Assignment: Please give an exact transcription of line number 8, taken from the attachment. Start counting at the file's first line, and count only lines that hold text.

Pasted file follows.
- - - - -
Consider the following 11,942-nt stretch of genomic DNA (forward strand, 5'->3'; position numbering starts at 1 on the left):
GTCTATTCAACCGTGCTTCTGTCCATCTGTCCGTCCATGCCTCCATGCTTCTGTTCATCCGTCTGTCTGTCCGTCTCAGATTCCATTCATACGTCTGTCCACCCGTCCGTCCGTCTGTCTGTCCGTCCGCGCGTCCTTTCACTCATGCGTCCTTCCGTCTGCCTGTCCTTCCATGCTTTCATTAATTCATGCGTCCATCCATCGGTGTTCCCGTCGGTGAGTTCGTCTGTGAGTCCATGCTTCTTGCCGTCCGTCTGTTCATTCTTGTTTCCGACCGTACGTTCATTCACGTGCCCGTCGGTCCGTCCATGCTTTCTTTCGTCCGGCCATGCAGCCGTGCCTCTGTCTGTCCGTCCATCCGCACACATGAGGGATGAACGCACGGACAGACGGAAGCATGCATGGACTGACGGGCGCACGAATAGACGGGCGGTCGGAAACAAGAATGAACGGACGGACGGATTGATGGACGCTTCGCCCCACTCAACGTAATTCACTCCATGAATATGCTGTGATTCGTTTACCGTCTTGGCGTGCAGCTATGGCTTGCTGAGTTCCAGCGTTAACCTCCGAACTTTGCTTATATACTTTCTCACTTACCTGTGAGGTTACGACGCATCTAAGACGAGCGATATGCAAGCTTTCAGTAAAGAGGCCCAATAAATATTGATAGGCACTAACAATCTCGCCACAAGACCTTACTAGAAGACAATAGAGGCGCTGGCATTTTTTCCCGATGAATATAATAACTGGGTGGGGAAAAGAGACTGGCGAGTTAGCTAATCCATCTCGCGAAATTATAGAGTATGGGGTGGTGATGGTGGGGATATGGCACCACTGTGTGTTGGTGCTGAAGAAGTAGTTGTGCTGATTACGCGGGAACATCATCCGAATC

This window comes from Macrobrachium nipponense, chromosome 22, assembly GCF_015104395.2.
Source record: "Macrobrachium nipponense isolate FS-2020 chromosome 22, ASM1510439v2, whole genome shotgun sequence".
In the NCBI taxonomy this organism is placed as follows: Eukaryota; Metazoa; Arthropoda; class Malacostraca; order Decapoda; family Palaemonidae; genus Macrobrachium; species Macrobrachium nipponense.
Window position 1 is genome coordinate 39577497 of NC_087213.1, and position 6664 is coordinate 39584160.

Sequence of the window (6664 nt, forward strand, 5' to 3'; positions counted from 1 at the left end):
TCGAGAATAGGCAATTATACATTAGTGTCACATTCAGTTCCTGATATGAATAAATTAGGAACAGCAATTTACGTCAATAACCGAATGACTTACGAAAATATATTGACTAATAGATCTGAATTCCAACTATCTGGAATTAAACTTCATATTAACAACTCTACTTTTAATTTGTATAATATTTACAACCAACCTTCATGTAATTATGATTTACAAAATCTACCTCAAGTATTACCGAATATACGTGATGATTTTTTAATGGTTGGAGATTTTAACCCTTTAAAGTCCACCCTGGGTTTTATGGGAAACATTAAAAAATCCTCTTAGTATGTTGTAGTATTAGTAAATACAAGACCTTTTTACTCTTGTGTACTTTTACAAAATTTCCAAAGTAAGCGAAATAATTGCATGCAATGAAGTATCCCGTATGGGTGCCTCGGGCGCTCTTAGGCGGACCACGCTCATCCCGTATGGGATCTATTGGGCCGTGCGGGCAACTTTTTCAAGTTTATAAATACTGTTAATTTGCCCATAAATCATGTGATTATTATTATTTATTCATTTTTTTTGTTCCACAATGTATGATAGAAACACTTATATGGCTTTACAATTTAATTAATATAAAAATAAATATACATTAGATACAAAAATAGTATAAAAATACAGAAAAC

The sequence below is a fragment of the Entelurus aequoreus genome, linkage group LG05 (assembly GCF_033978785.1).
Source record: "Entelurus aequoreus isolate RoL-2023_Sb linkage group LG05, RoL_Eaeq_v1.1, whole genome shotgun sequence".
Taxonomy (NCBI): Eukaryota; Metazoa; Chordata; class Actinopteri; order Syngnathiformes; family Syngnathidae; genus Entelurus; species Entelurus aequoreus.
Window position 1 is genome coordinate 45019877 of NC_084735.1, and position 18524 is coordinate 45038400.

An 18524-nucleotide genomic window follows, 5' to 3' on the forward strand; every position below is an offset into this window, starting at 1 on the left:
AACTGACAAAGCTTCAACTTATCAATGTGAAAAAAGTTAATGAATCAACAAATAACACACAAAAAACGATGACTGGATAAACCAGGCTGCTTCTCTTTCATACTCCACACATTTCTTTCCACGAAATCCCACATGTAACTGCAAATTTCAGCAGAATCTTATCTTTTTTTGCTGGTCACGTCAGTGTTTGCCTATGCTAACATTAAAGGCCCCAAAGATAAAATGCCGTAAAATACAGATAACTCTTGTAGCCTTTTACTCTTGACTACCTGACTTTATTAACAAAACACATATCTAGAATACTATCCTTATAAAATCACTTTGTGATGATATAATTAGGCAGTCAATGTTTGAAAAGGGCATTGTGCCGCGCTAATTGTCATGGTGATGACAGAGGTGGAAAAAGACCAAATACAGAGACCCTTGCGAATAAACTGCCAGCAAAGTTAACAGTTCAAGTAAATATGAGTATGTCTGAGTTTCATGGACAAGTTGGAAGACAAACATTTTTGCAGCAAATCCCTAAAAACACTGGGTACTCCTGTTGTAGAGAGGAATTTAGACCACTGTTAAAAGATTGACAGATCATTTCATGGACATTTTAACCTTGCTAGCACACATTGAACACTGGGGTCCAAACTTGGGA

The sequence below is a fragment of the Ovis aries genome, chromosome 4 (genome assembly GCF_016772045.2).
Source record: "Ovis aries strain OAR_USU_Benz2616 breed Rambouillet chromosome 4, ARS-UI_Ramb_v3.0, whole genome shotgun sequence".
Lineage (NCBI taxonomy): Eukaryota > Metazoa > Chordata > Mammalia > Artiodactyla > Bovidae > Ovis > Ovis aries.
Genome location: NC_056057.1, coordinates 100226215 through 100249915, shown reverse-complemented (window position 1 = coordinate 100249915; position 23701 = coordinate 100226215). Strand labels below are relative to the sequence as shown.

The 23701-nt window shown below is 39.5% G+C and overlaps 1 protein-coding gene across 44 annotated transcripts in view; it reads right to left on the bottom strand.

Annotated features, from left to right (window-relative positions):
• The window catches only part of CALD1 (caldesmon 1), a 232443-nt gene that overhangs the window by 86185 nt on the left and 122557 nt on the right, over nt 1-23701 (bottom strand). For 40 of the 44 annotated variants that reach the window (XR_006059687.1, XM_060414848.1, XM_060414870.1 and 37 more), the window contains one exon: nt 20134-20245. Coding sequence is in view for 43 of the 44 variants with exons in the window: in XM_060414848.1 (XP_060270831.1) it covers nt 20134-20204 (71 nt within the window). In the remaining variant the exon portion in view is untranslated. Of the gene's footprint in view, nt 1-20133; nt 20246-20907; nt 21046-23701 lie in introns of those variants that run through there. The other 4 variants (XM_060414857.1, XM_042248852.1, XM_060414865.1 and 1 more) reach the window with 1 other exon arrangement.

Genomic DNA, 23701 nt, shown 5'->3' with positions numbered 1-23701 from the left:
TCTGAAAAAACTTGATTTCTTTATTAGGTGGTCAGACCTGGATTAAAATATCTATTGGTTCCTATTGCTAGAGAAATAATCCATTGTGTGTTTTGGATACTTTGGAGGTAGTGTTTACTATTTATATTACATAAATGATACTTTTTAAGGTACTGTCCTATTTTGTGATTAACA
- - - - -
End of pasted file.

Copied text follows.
TCGAGAATAGGCAATTATACATTAGTGTCACATTCAGTTCCTGATATGAATAAATTAGGAACAGCAATTTACGTCAATAACCGAATGACTTACGAAAATATATTGACTAATAGATCTGAATTCCAACTATCTGGAATTAAACTTCATATTAACAACTCTACTTTTAATTTGTATAATATTTACAACCAACCTTCATGTAATTATGATTTACAAAATCTACCTCAAGTATTACCGAATATACGTGATGATTTTTTAATGGTTGGAGATTTTAACCCTTTAAAGTCCACCCTGGGTTTTATGGGAAACATTAAAAAATCCTCTTAGTATGTTGTAGTATTAGTAAATACAAGACCTTTTTACTCTTGTGTACTTTTACAAAATTTCCAAAGTAAGCGAAATAATTGCATGCAATGAAGTATCCCGTATGGGTGCCTCGGGCGCTCTTAGGCGGACCACGCTCATCCCGTATGGGATCTATTGGGCCGTGCGGGCAACTTTTTCAAGTTTATAAATACTGTTAATTTGCCCATAAATCATGTGATTATTATTATTTATTCATTTTTTTTGTTCCACAATGTATGATAGAAACACTTATATGGCTTTACAATTTAATTAATATAAAAATAAATATACATTAGATACAAAAATAGTATAAAAATACAGAAAAC